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What began many centuries ago as a spiritual practice has taken a comfortable seated position in mainstream culture. Praised by Silicon Valley CEOs and charismatic TV personalities alike, meditation is touted as not only the silver bullet for all that ails us, but also a tool for maximizing productivity.
When practiced regularly, meditation can lead to some pretty amazing results both mentally and physically, as demonstrated by numerous scientific studies. In particular, stress resilience and relief (something we could all use a little more of) is a common byproduct of a daily meditation practice. Yet many of us still haven’t tapped into its benefits because, well, meditation just isn’t our thing.
If you fall into this category, fear not—it’s possible to reap the stress-relieving benefits of meditation without all the closed-eyed, cross-legged silence that fills some with dread.
In guided meditation, students are often asked to “empty” their minds, allowing their thoughts to enter and exit without attachment. For some, this can be very calming; however, for others who prefer activity over passivity, this can prove very difficult. Journaling mimics this process by allowing the journalist to empty their minds onto a page. As thoughts present themselves, rather than ruminating on them, the journalist can release them, thereby also practicing non-attachment.
Commune with nature
Those who regularly spend time in nature will often describe it as therapeutic or even meditative, so it’s no surprise that the positive effects of communing with nature mirror those of meditation. In a 2018 study, researchers found they could predict lower depression, anxiety, and stress scores in those with greater access and exposure to nature.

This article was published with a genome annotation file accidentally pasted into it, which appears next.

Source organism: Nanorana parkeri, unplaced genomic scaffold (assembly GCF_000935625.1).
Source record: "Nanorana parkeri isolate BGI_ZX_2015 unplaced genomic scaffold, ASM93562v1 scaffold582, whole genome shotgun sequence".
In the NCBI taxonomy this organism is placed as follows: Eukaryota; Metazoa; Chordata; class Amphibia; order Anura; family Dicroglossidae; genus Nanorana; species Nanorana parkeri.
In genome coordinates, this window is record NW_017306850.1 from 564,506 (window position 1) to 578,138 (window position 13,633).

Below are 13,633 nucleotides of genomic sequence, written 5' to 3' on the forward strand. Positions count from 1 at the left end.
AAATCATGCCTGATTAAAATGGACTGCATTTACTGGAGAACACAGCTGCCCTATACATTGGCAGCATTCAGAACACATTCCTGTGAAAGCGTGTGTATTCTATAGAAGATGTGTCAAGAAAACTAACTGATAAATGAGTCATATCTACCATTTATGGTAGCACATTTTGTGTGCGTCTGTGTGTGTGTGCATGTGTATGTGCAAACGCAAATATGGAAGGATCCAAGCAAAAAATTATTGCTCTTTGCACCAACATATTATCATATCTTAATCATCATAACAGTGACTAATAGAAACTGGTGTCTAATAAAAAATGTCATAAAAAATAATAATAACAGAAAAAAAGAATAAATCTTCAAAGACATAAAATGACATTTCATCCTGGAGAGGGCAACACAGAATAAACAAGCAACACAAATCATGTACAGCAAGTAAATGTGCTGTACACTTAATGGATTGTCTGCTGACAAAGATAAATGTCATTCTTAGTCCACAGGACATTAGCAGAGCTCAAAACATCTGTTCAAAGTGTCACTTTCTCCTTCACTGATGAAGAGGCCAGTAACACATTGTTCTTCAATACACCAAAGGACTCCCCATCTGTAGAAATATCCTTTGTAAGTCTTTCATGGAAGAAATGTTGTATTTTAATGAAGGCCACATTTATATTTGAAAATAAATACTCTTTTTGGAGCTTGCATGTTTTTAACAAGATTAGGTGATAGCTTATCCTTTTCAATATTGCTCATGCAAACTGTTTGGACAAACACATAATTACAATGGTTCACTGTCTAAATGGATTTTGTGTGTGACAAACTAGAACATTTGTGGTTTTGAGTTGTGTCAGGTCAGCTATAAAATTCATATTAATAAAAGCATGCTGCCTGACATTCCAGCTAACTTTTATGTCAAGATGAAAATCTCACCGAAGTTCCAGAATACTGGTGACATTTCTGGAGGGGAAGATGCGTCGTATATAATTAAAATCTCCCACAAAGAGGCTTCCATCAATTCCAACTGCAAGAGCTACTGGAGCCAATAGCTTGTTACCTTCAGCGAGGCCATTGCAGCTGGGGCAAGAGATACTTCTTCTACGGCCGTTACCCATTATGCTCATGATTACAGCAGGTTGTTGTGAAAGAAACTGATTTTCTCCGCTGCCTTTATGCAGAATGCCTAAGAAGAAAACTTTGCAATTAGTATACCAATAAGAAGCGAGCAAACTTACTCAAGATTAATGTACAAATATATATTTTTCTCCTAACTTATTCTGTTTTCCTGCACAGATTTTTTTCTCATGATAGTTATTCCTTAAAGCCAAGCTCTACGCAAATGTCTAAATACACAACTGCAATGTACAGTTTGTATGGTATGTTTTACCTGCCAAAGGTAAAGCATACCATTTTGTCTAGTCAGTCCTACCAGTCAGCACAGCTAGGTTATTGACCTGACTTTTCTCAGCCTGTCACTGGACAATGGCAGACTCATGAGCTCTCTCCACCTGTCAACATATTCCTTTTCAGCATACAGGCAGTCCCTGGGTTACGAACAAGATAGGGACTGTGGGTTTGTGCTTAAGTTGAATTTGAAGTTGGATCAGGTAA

Connect with art
We invite children to explore their creativity through finger painting, papier-mâché, and everything in between, but for some reason, we don’t extend this invitation to ourselves.
Listen to music
Think back to your teenage days when you couldn’t get home fast enough to bliss out to your favourite album. Little did you know you were actively engaging in a meditative-like practice.
In a 2015 study, researchers found that, among university students, listening to music for relaxation purposes was associated with reduced reported stress levels and lower cortisol concentrations.
Find your chill
By expanding your definition of meditation beyond the standard trope, you start to see how any practice—when approached with intention and consistency—can be meditative. The key, then, is to find your unique version of meditation—because although we all experience stress, the ways in which we effectively manage it are completely up to us.